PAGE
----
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Self-Hatred and the Aesthetics of Beauty in The Bluest Eye by Toni Morrison

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Self-Hatred and the Aesthetics of Beauty in The Bluest Eye by Toni Morrison


Topic: Discuss the issues of self-hatred and the aesthetics of beauty in The Bluest Eye by Toni Morrison. What role do they play in the novel and how do they relate to its theme?

Self-hatred leads to self-destruction…

Self-hatred is something that can thoroughly destroy an individual. As it was fictitiously evidenced in Toni Morrison’s The Bluest Eye, it can lead an individual to insanity. Toni Morrison raises the idea that racism and class can detrimentally influence people’s outlook on themselves.
It is unfortunate that we live in a society that places such a great emphasis and consideration towards the aesthetics of beauty. What is more unfortunate is that beauty itself is not defined by any realistic qualities or pragmatics. Rather it is defined by society and what the particular or dominant class in society feels beauty is. In today’s society in order for a woman to be looked at as beautiful she must posses a combination of qualities, such as, a slim body, straight hair, fair skinned, full lips, straight sort of raised nose and so on. In the society that the Breedloves lived in, beauty had a lot to do with racism and the dominant class that influenced it. To be a woman of beauty in that society you had to be blond hair, blue eyed and fair skinned. If you couldn’t exactly look like that the closer you came to it the better you were viewed. You also had to behave in a certain manner i.e. well groomed, soft spoken, and have high morals. In other words you had to look like a stereo typical European and for colored women loose all the funky things that made them who they were: “The careful development of thrift, patience, high ...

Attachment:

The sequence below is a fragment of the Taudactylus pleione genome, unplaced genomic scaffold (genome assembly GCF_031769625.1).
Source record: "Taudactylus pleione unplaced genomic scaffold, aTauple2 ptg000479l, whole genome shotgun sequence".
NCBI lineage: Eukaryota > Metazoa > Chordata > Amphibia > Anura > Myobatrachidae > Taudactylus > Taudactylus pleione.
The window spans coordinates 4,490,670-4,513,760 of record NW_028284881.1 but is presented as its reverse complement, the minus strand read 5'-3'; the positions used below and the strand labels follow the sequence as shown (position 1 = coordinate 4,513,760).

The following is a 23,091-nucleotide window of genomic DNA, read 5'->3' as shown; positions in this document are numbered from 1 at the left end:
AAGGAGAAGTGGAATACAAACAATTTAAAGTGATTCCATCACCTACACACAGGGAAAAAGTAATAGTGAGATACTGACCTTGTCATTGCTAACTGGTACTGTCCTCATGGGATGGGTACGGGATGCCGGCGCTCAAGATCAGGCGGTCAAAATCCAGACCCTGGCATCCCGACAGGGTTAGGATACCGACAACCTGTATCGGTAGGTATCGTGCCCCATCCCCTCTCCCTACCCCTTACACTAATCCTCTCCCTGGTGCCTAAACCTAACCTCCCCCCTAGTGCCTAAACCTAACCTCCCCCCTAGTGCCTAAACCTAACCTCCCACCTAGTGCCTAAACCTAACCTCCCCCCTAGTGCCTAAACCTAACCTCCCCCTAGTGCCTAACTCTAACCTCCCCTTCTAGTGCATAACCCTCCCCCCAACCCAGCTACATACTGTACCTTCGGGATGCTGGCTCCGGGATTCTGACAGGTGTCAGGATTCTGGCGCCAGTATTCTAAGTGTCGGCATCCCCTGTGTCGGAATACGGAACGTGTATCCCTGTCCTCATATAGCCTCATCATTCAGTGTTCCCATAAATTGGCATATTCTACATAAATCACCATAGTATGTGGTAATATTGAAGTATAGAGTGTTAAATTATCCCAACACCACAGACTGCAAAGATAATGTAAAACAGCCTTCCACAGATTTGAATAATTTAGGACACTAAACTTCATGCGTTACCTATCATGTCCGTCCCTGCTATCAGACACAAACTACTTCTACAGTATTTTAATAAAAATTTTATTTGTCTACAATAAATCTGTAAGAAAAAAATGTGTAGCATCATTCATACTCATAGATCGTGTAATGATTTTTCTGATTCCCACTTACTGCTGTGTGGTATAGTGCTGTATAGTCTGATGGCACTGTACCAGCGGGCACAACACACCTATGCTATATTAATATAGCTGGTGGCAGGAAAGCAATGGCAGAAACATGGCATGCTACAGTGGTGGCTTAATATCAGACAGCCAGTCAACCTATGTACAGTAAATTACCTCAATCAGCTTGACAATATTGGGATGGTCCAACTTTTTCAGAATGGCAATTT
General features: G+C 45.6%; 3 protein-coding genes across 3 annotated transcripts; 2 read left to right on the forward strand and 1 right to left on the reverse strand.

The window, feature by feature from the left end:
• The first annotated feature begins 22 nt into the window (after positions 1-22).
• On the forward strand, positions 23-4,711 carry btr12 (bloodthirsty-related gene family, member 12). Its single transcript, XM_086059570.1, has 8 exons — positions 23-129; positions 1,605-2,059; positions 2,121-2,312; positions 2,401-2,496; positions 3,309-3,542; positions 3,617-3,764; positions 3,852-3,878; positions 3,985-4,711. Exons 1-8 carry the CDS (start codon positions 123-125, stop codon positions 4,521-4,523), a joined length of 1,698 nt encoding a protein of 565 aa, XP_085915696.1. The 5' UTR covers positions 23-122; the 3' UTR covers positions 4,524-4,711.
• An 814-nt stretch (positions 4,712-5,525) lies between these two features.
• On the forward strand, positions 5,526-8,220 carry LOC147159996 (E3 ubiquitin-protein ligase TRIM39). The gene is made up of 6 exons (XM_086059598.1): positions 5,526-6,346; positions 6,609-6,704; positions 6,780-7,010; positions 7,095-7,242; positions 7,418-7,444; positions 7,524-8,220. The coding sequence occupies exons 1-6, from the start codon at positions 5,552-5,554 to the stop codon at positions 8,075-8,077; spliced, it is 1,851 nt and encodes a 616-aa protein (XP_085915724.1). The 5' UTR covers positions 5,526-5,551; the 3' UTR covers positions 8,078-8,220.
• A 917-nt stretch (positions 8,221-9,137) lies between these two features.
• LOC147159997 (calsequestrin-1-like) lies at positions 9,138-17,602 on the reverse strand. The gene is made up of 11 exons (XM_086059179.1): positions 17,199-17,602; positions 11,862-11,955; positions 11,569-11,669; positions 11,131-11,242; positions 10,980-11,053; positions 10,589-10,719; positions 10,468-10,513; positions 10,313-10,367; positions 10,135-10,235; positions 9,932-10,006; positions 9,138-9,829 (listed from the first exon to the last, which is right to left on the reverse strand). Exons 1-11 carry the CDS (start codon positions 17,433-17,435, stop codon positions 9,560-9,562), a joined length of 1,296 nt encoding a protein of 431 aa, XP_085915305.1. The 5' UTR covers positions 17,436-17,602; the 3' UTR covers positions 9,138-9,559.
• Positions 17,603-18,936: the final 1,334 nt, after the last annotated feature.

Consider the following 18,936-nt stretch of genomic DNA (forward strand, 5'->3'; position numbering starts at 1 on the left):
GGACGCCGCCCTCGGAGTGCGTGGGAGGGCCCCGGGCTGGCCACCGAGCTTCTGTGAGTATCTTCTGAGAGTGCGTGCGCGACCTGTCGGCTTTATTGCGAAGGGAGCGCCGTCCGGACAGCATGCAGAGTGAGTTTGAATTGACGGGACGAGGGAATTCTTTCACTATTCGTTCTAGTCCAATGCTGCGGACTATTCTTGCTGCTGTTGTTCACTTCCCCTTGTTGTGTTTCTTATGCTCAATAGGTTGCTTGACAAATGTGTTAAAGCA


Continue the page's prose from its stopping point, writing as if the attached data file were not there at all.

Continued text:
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... improve their race: “From the outset, Morrison is interested in having the characters achieve a more authentic existence than those who submit to conventional standards, one that emerges from their personal efforts to realize their responsibility to become fulfilled individuals.”
She wanted them to see themselves through their own eyes, not the eyes of another race. If they can only accept who they were, they would become happier and more prosperous as individuals and lead to improvement of the entire race. The goal is for them realize their own beauty and self worth before it leads to destruction.




Bibliography:

Mbalia, Doreatha Drummond, Toni Morrison’s Developing Class Consciousness, (Associated University Presses, Inc. 1991) P. 31.

Samuels, Wilfred D. and Hudson-Weems, Clenora, Toni Morrison, (Twayne Publishers, Boston) P. 10.




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